For some people, this shows that powerful negative feedback mechanisms are at work, stabilising the climate for life. Strange then, that such benign processes are so hard to pin down. The alternative view is that for most planets like the Earth, the climate did indeed transition to fire or ice, with the consequent destruction of any biosphere; the Earth is special and very, very lucky.
Of course, the fact that we’re here at all to make such an observation indicates that for the Earth it could hardly have been otherwise. This is called the principle of Anthropic Selection - to be contrasted with the Principle of Mediocrity, that the Earth is not that special in the universe.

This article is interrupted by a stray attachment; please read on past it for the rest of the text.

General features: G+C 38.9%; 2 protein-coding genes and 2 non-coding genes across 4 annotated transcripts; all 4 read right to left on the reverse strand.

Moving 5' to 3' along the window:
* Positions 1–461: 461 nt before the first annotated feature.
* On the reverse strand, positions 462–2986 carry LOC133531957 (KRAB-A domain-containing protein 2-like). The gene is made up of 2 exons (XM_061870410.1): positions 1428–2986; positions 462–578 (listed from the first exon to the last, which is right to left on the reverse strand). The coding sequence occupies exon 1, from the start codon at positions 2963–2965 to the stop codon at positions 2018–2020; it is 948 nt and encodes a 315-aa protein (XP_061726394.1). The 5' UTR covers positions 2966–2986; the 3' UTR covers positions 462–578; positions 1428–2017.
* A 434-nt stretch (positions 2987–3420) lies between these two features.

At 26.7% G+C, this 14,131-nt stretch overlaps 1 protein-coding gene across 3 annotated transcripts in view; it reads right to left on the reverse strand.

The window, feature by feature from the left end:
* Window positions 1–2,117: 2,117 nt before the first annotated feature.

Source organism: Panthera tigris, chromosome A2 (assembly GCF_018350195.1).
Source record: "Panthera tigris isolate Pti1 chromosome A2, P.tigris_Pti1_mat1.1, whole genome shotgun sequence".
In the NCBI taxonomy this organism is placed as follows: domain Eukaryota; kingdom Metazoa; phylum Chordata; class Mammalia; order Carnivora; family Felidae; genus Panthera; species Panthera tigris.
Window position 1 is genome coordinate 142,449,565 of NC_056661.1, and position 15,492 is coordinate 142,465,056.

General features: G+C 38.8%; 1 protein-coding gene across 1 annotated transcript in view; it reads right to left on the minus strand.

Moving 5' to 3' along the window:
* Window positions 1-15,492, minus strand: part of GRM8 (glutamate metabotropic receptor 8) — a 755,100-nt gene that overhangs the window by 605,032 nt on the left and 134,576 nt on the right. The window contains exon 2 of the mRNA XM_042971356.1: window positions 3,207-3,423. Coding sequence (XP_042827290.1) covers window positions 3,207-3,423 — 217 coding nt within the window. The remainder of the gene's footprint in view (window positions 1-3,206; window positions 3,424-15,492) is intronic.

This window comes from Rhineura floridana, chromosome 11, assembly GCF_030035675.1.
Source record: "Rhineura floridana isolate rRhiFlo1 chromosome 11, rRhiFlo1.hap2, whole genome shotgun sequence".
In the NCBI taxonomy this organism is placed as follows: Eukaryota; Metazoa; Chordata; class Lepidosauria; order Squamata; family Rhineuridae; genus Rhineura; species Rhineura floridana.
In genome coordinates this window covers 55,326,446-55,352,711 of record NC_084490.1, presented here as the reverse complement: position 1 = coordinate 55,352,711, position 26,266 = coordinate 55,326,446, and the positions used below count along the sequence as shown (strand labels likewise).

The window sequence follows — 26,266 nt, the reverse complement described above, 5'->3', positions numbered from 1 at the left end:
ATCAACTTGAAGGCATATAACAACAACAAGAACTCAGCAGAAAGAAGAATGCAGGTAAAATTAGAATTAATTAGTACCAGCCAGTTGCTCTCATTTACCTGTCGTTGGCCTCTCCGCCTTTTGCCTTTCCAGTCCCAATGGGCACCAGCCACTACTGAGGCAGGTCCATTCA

David Waltham systematically takes us through the unique features of the Earth.Read more ›
Most Recent Customer Reviews
Thought provoking view on life on not just our planet but our universe and just how fortunate we may be to observe and enjoy its wonders.Published 11 months ago by Habanero Steve
David Waltham presents his case for the "unique" qualities of Earth that have led to intelligent life and consequently that similar life in the universe is much rarer than... Read morePublished 13 months ago by Rich J Wilson
Coming to the end of this rather short book, and now I feel in a sort of awe as I am convinced by his argument that higher multicellular complex lifeforms are going to be rare in... Read morePublished 17 months ago by J. markey
It starts well, and there is a good synthesis of new information from geology, but I was disappointed in the second half, and was left feeling that more could be said - No doubt it... Read morePublished 18 months ago by Peter Johnston